So in a warming planet will you have more tornadoes or stronger tornadoes that probably is not a real good question to answer. As the planet warms the Great Plains and the South may have more frequent droughts therefore fewer tornadoes.

      So in my humble opinion it looks like there has been a slight shift eastward of long track tornadoes as well as a slight shift in the season starting earlier and ending earlier which a slight increase in intensification. Best guess is you would probably see it continue shifting East ( and earlier) then start shifting more North with fewer tornadoes on its northerly progression . Because of increasing blocking patterns you probably have years with fewer tornadoes while other years will have an exceptional number of tornadoes.
      [48 States assume]

      • I would guess the weakening Jet Stream, and weakening temperature diff between equator and poles would make tornadoes less frequent, though.

        Which maybe explains what we see?

  5. Great comments, all. Thanks for the links, passenger. Zimmerman am interested in increasing tornado intensity and this empirical study is of breakthrough importance. It has parallels in the hurricane debate. Intuitively, storm intensity grows with energy or heat, and that is average temperature. IPCC is making a general statement about damaging storms. Derechos are a relatively unheard of phenomena that is becoming more widespread and intense. (Sorry, no science here) by that, I mean I don’t even recall it being spoken before. In any case, the point is not that any single type is increasing or more intense, but that aggregate of violent storms is increasing. Ultimately, we look at insurance info, like Munich RE, to see that weather related casualty is increasing. That’s the empirical data.

  6. Wow . Sorry. My spell checker is ruining me. Zimmerman does not even belong there. Should be “I am”. How a computer does that is beyond me.

  7. From the essay:

    “Puzzling out how climate change alters tornados is the big next step, Elsner said. One way this could happen is by adding moisture (via humidity) to fuel storms in Tornado Alley, the storm belt where tornadoes spin up in the United States.”

    I brought this up previously, but it seems particularly relevant here. There has been a recent study that suggests tornadoes will increase in intensity. They were specifically looking at severe thunderstorm conditions, but the connection to tornadoes is made.

    Previously it was considered an open question as to whether tornadoes would increase or decrease in frequency or severity:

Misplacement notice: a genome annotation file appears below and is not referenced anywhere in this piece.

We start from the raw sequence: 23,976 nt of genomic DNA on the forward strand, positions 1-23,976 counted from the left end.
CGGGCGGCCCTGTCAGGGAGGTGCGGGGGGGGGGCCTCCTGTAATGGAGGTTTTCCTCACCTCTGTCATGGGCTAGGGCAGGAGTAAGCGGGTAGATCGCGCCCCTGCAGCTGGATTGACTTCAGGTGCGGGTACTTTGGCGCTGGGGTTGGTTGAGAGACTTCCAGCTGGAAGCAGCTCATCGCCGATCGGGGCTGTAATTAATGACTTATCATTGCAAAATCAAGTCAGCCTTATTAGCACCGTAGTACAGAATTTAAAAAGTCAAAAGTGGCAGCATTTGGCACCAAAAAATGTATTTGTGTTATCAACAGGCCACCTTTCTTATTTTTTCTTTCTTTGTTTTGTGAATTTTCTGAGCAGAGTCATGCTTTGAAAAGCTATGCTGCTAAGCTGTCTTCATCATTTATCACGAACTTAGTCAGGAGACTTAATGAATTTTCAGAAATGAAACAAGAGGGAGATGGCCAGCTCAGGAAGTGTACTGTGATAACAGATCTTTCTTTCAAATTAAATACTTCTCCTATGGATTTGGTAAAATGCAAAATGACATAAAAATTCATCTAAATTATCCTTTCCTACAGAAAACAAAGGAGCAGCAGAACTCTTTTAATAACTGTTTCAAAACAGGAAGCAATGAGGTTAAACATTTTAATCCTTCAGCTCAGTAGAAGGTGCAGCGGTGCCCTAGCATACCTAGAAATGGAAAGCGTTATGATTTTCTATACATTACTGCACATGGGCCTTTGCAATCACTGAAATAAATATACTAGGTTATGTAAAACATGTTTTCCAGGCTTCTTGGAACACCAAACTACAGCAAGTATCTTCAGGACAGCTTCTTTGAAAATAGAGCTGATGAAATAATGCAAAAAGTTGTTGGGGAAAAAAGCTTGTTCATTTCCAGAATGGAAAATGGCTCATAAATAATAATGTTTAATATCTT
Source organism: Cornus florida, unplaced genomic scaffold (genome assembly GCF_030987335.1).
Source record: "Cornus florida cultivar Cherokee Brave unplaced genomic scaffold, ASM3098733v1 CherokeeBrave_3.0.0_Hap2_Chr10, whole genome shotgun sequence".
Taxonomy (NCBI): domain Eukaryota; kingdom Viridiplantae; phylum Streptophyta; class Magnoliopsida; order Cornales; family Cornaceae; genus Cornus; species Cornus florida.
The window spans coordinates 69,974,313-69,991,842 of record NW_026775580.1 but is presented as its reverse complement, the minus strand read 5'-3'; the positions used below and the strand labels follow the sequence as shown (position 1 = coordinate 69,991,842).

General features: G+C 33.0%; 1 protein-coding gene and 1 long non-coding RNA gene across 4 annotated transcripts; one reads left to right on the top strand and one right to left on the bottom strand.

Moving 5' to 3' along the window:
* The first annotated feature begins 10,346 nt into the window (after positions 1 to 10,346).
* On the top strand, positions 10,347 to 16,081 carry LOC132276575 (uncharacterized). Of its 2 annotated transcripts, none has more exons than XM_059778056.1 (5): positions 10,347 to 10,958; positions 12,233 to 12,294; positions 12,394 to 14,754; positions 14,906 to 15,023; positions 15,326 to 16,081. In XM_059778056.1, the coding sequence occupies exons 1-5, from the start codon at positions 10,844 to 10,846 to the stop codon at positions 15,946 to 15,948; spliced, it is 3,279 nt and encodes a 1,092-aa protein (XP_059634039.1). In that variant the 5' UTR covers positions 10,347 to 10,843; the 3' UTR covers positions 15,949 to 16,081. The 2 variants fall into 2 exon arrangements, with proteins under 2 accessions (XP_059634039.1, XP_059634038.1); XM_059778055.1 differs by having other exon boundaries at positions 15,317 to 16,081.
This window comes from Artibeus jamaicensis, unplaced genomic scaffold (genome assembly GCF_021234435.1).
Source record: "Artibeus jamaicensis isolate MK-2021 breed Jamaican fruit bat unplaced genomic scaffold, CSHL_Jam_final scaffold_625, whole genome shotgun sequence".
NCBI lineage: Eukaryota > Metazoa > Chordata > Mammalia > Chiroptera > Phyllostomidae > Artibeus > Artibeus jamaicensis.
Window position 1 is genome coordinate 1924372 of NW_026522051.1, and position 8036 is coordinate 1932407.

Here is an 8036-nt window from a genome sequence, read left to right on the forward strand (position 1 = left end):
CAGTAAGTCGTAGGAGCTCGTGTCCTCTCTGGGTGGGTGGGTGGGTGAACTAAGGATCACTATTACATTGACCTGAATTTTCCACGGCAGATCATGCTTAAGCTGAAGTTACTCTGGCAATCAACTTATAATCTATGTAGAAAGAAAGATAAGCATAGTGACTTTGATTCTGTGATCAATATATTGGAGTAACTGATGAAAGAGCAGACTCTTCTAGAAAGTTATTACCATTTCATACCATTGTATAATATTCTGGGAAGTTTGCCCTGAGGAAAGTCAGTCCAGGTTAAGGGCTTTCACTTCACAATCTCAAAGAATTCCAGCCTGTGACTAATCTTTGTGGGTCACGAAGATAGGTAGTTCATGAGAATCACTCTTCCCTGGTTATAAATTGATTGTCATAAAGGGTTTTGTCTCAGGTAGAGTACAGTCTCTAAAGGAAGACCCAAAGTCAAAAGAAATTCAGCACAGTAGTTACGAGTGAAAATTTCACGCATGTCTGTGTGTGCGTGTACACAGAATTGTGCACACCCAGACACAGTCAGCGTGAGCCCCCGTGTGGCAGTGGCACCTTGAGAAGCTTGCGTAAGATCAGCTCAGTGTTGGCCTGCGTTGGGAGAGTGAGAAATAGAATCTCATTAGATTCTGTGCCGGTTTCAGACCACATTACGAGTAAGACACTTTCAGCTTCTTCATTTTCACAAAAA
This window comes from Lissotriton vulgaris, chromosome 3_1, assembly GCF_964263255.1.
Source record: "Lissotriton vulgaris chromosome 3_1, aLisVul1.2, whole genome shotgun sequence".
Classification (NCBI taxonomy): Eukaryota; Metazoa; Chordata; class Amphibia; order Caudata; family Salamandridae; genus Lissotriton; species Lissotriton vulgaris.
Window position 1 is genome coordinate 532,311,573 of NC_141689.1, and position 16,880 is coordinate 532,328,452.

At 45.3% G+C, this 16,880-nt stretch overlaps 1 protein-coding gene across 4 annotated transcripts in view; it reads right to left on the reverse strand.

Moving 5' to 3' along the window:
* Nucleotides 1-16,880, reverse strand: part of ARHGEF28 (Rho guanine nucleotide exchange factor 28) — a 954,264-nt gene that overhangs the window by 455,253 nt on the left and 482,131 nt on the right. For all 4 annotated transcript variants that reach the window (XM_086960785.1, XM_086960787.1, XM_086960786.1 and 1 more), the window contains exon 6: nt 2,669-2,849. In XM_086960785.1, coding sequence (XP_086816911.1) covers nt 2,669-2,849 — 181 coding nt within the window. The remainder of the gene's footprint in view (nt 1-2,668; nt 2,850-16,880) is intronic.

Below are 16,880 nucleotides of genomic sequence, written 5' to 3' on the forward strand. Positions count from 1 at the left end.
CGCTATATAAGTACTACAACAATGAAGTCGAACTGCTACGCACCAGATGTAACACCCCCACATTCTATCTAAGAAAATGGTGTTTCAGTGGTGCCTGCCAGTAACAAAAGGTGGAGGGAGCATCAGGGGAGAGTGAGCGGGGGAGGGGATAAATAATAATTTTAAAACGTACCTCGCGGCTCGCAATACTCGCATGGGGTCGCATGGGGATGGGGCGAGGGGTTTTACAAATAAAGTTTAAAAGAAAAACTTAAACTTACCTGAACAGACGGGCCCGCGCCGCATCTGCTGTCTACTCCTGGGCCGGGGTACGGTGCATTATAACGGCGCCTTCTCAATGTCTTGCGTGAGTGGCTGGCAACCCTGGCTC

“Climate researchers have previously hypothesized that global warming will increase CAPE [(convective available potential energy)] and cause an overall decrease in wind shear, which created uncertainty about the net effect.”

    Global warming is likely to increase severe thunderstorm conditions in U.S., research finds

    However, it appears that while wind shear will decrease with global warming, it does not decrease sufficiently to be the determining factor on days of high CAPE:

    “Although the climate model experiment does indicate an overall decrease in the average amount of wind shear, the researchers found that the bulk of that decrease occurs on days that produce levels of CAPE that are much lower than is normally seen during severe storms.

    “The net effect is that the increases in CAPE on other days drive increases in the occurrence of severe thunderstorm environments.”


    The technical paper is open access:

    Robust increases in severe thunderstorm environments in response to greenhouse forcing (open access)
    PNAS 2013 ; published ahead of print September 23, 2013, doi:10.1073/pnas.1307758110

    • Wonderful reference, Timothy. Cuts to the chase directly. Thunder storm intensity increases with global average temp. Wind, rain, flooding, and so on. My point is, more energy is dissipated somewhere. If energy is increased, everything that intercepts it must deal with it. That means us. All infrastructure. The most vulnerable? Probably crops. Think hail, high wind, flooding, drought, …. Co2 is plant food is pretty myopic on that note.

      • It makes sense to think that increased temperatures will result in higher absolute humidity and more moist air convection. However, with Arctic amplification you are decreasing the poleward temperature differential, and this will slow the jet stream, which paradoxically becomes less energetic, decreasing the wind shear that, for example, is responsible for the initial formation of what is essentially a horizontal rotating tube of air that develops into a tornado. A layman’s intuition would likely miss these factors, and to properly take them into account requires both quantitative modeling and empirical studies. I personally would expect tornadoes to become more severe, but I am no expert, and am quite willing to defer to those who are.

        • Quite correct and the proper attitude to take with respect for those dedicating their lives to study. From a system perspective, it’s hard to imagine a gentler world with more energy in it. We may be concentrating on one violent weather phenomena and ignoring another. I was thinking derecho. The Munich re data points to an increase in weather related casualty. This study shows the beginnings of tornado intensity increase. I think historical hurricane studies may suffer from similar inaccuracies. Then there is the general destruction from wind, hail, flood, etc. Drought is another issue. We need more analysis and data. This paper is a good start.

  8. My apologies. I actually went to skeptical science and found a link to peters 2007 video on water vapor. That’s a good place for class to start. It’s just ridiculous that deniers are recycling long debunked garbage like 600 year lag and water vapor. Watch the video, by all means. It’s entertaining and enlightening. Sweet.

  9. […] Missed this presentation. Good thing Livescience didn't. LiveScience: SAN FRANCISCO — The trail of twisted metal and torn roofs left behind by massive twisters is growing longer and wider, a sign that tornadoes may be …  […]